Live Review: 2017 Maha Music Festival, Stephen Sheehan, Sun-Less Trio…

The crowd during Built to Spill’s set at the 2017 Maha Music Festival.

by Tim McMahan,

It was a crazy, busy week for music in Omaha, maybe the busiest week of the year (though there’s still a lot of stuff planned this summer, from Lincoln Calling to Future Islands outdoors).

Let’s start at the beginning…

Stephen Sheehan and his band at Reverb Lounge, Aug. 18, 2017.

If you’re acquainted with Stephen Sheehan than Friday night’s concert at Reverb Lounge was no surprise. Sheehan is a critical bastard and a stickler for detail and would never present his music on stage without it being meticulously honed to needle-sharp perfection.

Sheehan was the frontman to ’80s-’90s post-punk bands Digital Sex and The World, bands that made their mark on the Omaha landscape in a time before Caulfield and Saddle Creek and decades before the rise of Benson (a neighborhood Sheehan, ironically, refers to derogatively as “Beno”). Digital Sex hasn’t played together since the first half of the ’90s, and because of internal band frictions and the unavailability of other members (i.e., guitarist John Tingle) likely never will, despite constant needling from the band’s fans for a reunion. Friday night’s show was the closest they’ll get to hearing DS material, possibly ever again.

With this lone opportunity, Sheehan surrounded himself with an amazing group of musicians to bring his musical past to life. On top of the list was former Digital Sex drummer Dan Crowell, who white-knuckled the performance with panache — just tremendous stickwork from a guy who rarely takes the stage anymore. It was Crowell and bassist Randy Cotton (who had the difficult task of filling Dereck Higgins’ shoes on DS songs) that held it all together, and in Cotton’s case, even led the direction in some cases.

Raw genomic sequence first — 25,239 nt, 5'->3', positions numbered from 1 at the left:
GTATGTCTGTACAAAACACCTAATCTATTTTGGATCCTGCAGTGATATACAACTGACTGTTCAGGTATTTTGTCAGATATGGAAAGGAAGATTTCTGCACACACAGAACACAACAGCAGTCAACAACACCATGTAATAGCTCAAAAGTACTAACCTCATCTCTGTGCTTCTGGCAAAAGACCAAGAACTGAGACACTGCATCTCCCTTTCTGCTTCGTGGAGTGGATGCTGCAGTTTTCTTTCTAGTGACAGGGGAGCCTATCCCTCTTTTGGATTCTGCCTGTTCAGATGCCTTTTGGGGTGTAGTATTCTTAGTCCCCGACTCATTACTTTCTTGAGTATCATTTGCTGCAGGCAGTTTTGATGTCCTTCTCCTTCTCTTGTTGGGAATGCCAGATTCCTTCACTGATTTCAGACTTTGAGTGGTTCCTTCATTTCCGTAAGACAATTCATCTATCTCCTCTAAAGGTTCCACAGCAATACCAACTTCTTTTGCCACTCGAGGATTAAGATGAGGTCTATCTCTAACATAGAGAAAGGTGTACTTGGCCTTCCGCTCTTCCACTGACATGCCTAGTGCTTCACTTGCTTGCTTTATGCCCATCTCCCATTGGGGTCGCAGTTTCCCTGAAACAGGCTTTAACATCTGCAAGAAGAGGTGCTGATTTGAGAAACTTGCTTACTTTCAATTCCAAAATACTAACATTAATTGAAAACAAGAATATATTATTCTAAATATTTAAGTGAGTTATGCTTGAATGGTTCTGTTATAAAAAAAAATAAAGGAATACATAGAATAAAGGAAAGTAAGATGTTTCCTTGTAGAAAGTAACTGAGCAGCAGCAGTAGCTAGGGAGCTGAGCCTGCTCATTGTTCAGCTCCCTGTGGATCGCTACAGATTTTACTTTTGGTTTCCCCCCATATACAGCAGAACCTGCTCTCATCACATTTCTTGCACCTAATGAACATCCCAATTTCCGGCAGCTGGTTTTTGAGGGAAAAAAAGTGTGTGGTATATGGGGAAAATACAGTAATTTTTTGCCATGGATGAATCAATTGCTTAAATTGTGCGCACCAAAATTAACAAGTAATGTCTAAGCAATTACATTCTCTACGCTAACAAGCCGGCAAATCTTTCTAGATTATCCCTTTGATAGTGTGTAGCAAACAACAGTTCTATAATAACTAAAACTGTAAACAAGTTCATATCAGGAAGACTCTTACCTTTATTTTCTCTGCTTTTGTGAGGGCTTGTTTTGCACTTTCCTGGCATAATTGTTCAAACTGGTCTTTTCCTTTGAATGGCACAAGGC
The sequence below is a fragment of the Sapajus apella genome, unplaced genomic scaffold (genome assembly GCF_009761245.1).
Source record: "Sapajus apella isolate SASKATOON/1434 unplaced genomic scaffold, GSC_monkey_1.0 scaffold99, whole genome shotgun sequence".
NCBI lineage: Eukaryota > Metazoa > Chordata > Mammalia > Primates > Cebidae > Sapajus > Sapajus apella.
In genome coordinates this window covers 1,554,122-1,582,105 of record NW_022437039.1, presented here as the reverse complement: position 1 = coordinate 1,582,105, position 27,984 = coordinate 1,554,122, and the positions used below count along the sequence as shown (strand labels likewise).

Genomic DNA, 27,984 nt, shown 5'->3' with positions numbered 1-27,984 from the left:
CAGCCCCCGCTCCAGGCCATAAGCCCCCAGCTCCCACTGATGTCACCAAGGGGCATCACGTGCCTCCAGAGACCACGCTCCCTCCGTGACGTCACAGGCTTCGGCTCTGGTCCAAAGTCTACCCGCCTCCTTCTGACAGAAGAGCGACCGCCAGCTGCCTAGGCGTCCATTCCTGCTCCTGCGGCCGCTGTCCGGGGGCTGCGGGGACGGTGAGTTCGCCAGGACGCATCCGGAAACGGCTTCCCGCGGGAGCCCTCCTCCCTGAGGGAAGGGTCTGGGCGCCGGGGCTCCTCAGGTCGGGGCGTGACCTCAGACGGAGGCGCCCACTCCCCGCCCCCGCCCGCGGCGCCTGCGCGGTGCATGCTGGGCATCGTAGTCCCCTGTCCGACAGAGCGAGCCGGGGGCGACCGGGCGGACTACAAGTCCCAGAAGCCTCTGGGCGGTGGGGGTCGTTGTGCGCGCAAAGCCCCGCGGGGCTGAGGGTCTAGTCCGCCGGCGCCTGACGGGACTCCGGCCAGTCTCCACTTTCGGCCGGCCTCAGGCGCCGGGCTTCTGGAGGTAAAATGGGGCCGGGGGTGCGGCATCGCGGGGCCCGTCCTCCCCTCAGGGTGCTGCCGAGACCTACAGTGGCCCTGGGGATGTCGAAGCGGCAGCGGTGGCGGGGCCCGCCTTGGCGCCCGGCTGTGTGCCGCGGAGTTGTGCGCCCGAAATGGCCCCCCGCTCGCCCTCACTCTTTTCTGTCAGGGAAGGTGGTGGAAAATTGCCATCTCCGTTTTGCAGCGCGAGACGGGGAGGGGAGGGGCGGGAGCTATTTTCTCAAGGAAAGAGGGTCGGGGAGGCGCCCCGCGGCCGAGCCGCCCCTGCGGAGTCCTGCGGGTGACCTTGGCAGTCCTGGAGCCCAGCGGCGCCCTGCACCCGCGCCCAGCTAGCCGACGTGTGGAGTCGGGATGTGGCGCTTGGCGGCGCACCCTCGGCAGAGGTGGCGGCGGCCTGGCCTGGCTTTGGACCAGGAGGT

If Crowell and Cotton brought the deep blues, it was keyboard player Donovan Johnson and guitarist Ben Sieff who added the rest of the spectrum. Johnson, a fluent professional, steadfast and stoic throughout, was a contrast to Sieff’s orgiastic performance that was like a reincarnation of Mick Ronson. Sieff often was at the center of the arrangements, especially in the latter portion of the set.

But at the actual center was Sheehan, dressed a peacock in rose-print vest and blue eye shadow,  once again a frontman, where he belongs. He looked comfortable and at home, not a bit nervous.

The million dollar answer: Yes, Sheehan still has the pipes, though no doubt his range has changed and dropped somewhat since these songs were recorded 30-some years ago. Fans heard some of the  best of Digital Sex, including “In Her Smile,” “Roses on Wednesday,” “The Days Go” and “Red Girl.” These are the songs I remember.

I’ve never heard The World’s recordings or seen them perform, so I assume most of the unfamiliar songs were from that era as well as Sheehan solo materials. For me, (maybe because it was new to me) this was the most daring and provocative part of the set, and showcased Sieff at his revved-up best. Where does one find these World recordings?

One new song, “Less and Less,” pulled from the past and pointed to a possible future, though Sheehan has been adamant that he has no set plans to perform again. Time will tell. The full house at Reverb Friday certainly is ready for more.

The Sun-Less Trio at Reverb Aug. 18, 2017.

Opening was Sun-Less Trio, celebrating the release of their new album, though frontman Mike Saklar used the occasion to unveil even newer material. A solid core trio (with the addition of Saklar’s daughter on keys during one song) the centerpoint was Saklar and his guitar-work. Saklar’s vocals are serviceable for this material (and continue to improve), but it’s that glowing guitar that pulls it all together on psych-rock songs that recall early bluesy Zeppelin.

* * *

So… Maha.

At Maha in year’s past I could always find a window of time where I could skip out, ride my bike back home and take break from the heat (and take a nap). It was tough to do this year. My window came at the end of a rather flaccid Torres set, skipping Priests altogether and returning during New Pornographer’s set. Even then, a tough decision.

Downtown Boys at the 2017 Maha Music Festival, Aug. 19, 2017.

One of my favorite performances came early — Downtown Boys. I knew a little about the band and have heard their new album, but didn’t expect the dynamo in the shape of frontwoman Victoria Ruiz. A mesmerizing figure, Ruiz introduced every songs with a brief, thoughtful political statement that was forceful without being preachy — an incredibly difficult thing to do. And, remarkably, each comment seamlessly led into a rousing punk anthem.